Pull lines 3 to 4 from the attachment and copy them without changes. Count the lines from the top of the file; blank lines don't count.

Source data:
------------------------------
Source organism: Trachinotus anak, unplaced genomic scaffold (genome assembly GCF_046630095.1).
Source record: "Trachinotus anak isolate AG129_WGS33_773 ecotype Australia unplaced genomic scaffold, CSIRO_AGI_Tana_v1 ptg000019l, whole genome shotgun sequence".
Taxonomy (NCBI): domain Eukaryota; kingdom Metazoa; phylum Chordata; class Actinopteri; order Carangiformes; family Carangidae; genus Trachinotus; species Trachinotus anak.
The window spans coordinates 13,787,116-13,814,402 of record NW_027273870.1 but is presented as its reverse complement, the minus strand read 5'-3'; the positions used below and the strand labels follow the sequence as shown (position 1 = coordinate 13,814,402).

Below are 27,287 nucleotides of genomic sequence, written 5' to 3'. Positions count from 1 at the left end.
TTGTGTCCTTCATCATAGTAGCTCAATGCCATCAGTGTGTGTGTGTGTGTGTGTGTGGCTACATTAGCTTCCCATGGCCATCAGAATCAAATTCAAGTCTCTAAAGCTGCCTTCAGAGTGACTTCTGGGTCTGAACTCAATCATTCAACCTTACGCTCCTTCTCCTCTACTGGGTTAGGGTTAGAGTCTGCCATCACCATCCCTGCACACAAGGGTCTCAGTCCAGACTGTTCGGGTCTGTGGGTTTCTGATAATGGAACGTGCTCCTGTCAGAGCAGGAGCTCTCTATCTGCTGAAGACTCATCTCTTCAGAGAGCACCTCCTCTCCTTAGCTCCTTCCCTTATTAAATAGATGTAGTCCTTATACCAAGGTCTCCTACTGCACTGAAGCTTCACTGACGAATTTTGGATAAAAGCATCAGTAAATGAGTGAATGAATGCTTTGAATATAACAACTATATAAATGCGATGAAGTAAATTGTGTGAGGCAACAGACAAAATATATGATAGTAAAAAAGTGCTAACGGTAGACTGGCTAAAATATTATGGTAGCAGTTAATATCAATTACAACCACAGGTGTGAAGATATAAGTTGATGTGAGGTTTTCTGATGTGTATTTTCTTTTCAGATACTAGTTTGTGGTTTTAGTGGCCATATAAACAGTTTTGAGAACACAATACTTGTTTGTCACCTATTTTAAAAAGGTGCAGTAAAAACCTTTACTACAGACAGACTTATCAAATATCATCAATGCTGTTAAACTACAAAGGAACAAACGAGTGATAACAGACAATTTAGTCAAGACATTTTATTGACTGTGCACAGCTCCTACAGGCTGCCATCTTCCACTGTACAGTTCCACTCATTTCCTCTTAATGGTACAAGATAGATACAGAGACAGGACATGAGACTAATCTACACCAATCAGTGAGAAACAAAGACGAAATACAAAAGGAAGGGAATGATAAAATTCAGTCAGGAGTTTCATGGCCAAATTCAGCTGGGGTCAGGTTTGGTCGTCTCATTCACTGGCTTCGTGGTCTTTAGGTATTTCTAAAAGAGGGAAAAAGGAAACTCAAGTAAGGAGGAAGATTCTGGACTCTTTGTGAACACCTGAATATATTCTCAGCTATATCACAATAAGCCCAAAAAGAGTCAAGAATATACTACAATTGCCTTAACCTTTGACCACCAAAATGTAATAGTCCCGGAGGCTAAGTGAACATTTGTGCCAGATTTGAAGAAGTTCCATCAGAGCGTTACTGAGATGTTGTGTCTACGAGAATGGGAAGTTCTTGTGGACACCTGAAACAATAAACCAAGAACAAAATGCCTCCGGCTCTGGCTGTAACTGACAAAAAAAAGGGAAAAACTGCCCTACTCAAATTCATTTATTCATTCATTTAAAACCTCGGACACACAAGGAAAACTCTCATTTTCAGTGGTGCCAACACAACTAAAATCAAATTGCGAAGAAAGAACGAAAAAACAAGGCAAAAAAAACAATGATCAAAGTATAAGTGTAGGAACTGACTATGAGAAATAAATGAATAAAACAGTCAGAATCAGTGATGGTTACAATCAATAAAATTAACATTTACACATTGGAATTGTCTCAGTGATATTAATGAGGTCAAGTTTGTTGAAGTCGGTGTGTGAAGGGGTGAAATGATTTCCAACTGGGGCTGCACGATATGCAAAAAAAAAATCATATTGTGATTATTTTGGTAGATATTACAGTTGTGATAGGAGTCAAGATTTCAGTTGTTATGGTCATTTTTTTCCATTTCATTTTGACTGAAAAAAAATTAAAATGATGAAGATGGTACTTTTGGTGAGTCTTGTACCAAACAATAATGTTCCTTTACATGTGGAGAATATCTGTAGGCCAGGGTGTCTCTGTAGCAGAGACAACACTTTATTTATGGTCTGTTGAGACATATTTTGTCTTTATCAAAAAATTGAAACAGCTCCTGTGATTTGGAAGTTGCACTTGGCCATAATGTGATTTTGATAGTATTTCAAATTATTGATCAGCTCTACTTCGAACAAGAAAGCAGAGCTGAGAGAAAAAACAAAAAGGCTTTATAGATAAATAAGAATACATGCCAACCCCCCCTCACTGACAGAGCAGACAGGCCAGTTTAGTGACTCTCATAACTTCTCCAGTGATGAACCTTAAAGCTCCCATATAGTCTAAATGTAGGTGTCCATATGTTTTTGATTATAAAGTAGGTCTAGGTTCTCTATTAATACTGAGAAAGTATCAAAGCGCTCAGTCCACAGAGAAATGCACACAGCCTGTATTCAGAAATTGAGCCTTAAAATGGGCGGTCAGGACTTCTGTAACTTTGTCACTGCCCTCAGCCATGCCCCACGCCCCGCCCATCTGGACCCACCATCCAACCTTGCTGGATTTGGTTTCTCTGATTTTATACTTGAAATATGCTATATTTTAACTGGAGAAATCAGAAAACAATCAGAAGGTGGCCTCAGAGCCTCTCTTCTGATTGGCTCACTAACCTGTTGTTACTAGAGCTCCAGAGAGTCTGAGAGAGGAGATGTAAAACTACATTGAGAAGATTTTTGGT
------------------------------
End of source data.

Taxonomy (NCBI): domain Eukaryota; kingdom Metazoa; phylum Chordata; class Actinopteri; order Carangiformes; family Carangidae; genus Trachinotus; species Trachinotus anak.
The window spans coordinates 13,787,116-13,814,402 of record NW_027273870.1 but is presented as its reverse complement, the minus strand read 5'-3'; the positions used below and the strand labels follow the sequence as shown (position 1 = coordinate 13,814,402).